With the action in this shot, the objective is to search for empathy between my audience and my character, by trying to recreate a possible familiar situation that maybe everyone has experienced in some way or another. Flint get´s happy to see that a new line is opening, and that things are going to speed up, and maybe allow him to reach his objective earlier than expected, and he turns to say something to the people that previously were behind him in line, and had arrived later.

He then is presented by an action that can be considered morally incorrect: the fact that people don´t consider the "not written anywhere" rule of respecting the people who have a right to be attended first, since they arrived first. I mean, I have commented on this with several people, and from the small sample, everyone could relate to this feeling because of different reasons, but the important is that they empathized with it.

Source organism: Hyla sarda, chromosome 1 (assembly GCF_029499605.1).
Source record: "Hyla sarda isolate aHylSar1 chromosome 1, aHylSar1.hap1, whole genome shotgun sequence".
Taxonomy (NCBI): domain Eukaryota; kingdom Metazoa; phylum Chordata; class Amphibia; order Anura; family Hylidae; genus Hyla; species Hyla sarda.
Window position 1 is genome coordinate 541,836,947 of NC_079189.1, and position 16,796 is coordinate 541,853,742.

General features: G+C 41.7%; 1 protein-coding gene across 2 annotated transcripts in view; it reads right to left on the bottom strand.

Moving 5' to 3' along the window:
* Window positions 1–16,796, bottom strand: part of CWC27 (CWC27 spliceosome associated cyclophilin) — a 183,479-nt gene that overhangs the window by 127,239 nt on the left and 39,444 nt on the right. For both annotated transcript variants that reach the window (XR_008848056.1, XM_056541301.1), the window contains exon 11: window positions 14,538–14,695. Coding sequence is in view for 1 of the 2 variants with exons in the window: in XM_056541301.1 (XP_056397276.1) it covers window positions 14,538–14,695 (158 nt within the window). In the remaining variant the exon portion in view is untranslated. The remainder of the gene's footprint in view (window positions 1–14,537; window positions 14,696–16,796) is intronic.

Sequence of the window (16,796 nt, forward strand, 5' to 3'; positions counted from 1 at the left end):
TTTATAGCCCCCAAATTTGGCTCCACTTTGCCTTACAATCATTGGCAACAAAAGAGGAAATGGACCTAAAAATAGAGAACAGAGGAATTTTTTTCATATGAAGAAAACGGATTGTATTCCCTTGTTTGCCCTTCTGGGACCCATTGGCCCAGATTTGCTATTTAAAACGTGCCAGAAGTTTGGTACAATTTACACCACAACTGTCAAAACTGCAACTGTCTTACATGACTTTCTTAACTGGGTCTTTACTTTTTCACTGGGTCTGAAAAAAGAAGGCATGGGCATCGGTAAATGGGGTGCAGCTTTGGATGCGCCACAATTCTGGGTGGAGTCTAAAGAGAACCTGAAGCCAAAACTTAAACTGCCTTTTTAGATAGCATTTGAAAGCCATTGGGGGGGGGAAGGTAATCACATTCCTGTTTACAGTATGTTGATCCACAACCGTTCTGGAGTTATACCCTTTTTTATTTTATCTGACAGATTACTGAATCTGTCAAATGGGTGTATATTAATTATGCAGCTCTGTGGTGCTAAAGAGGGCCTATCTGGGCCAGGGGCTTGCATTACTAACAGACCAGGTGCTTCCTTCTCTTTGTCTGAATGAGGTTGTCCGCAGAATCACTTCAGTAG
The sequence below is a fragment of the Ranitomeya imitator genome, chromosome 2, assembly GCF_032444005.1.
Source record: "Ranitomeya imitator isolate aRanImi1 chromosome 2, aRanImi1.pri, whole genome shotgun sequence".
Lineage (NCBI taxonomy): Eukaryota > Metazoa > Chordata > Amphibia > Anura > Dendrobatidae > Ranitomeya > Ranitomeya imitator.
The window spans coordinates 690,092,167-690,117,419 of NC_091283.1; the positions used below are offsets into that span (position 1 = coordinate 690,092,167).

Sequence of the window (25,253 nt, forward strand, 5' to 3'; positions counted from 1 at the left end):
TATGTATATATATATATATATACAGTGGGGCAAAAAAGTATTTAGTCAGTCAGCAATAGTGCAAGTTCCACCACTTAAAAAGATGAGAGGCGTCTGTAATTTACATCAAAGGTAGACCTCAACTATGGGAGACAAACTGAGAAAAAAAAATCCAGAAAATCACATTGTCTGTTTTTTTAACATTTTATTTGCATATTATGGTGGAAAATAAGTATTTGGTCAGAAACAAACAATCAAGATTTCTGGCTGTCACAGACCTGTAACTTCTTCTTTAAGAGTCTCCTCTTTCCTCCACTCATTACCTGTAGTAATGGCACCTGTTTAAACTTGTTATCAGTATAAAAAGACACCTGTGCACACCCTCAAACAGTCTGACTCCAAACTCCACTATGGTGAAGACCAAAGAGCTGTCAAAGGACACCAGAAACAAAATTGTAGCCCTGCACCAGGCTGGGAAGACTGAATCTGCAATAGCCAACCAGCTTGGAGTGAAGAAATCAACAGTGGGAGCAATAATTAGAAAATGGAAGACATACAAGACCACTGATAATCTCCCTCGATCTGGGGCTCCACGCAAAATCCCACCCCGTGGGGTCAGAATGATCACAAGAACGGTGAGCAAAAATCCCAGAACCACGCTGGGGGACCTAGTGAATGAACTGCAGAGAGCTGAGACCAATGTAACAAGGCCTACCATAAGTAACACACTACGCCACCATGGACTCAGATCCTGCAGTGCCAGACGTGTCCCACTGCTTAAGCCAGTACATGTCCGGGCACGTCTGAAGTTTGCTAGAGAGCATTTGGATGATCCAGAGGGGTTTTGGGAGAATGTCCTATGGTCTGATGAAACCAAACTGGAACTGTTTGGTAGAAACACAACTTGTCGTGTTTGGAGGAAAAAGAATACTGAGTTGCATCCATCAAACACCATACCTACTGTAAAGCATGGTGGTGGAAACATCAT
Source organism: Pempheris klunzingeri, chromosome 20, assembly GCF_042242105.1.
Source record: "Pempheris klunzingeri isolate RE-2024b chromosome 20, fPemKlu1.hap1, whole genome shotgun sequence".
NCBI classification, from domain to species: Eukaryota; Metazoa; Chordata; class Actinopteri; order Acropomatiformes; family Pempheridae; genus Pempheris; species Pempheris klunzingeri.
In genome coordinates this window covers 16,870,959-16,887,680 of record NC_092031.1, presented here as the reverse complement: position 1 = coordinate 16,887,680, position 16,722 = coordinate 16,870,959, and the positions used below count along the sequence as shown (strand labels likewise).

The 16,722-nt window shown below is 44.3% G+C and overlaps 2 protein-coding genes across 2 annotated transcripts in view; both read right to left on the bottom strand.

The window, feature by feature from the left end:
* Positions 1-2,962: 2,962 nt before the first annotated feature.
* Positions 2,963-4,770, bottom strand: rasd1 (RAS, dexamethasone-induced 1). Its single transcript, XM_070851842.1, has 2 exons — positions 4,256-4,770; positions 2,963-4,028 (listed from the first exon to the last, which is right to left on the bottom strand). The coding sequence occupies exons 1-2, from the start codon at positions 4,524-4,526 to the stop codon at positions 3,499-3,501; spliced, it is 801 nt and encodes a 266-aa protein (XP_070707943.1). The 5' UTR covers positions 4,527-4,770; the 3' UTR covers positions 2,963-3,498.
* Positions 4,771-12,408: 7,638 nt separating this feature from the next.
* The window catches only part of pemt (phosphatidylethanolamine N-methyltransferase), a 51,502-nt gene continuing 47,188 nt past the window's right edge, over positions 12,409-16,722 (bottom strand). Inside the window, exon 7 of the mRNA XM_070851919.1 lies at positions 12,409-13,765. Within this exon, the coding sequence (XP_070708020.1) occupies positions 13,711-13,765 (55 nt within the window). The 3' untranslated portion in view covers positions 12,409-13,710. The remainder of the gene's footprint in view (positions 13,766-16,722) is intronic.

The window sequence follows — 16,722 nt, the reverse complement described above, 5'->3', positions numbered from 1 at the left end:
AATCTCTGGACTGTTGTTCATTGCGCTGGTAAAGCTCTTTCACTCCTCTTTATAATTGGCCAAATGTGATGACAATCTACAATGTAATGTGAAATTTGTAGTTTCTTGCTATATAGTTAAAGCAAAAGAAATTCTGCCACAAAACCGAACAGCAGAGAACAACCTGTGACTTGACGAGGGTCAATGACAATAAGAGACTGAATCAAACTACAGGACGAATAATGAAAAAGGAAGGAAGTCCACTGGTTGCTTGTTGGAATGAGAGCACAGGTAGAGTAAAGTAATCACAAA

He then realizes this lack of courtesy (as it is more a courtesy rather then disrespect, moral courtesy), and since it´s the first time that happens, he deals with it and tolerates that it happens, although being slightly frustrated about it.

Then this situation repeats it self. More people arrive, Flint notices it, and a new line opens. However this time Flint has a different reaction. As he is in a hurry, he makes a go for it, and while doing he glances back, just to see that he had been played again. I find that having it happen twice and have Flint react differently to it is funny, but also emphasizes the fact that he is changing according to what is happening to him, and rapidly changing Flint´s emotional state from relaxed to more stressed and aware.

And with the above action comes Flin´t reaction. He expresses a very clear "what the hell" and thinks about it. This is also the moment to make time go by and potentially bring out another feeling necessary in the audience to allow for even more empathy: boredom while waiting in a line that is taking forever, and twice longer if you are in a hurry!

So here I used to shots, one where Flint is trying to see if the line is gonna move soon and another with him just standing, clapping his foot on the ground impatiently.